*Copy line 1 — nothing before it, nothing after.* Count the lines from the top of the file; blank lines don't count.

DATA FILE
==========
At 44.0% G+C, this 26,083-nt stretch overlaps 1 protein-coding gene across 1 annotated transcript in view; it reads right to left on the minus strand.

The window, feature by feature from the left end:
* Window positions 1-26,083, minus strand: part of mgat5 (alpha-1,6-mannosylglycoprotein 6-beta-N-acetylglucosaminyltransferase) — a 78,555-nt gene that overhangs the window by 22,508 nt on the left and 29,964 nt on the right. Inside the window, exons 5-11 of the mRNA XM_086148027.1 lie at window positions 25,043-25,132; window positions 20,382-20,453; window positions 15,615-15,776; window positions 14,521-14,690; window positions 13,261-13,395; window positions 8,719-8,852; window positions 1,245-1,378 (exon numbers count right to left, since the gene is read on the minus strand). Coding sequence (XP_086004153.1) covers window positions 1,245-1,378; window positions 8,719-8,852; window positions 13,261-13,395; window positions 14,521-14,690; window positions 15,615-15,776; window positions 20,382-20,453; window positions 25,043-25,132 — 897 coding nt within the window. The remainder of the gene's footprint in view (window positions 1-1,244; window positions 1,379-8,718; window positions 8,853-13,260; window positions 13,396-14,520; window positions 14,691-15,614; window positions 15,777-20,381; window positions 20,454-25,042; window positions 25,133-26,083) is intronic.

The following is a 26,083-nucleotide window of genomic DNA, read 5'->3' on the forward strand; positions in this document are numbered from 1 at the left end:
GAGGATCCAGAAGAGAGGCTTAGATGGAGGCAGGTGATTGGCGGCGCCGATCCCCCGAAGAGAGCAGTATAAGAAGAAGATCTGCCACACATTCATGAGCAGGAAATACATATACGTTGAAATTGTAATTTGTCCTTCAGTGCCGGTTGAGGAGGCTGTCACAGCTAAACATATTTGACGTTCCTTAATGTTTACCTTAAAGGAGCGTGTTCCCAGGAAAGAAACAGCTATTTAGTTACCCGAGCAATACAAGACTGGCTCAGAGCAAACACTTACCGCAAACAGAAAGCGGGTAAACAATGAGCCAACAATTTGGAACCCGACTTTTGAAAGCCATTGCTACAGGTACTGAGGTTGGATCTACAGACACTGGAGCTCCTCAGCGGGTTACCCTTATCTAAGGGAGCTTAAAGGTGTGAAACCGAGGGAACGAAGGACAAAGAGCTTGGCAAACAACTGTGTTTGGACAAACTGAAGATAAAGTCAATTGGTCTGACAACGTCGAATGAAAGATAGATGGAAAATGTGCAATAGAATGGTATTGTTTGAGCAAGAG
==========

At 44.0% G+C, this 26,083-nt stretch overlaps 1 protein-coding gene across 1 annotated transcript in view; it reads right to left on the minus strand.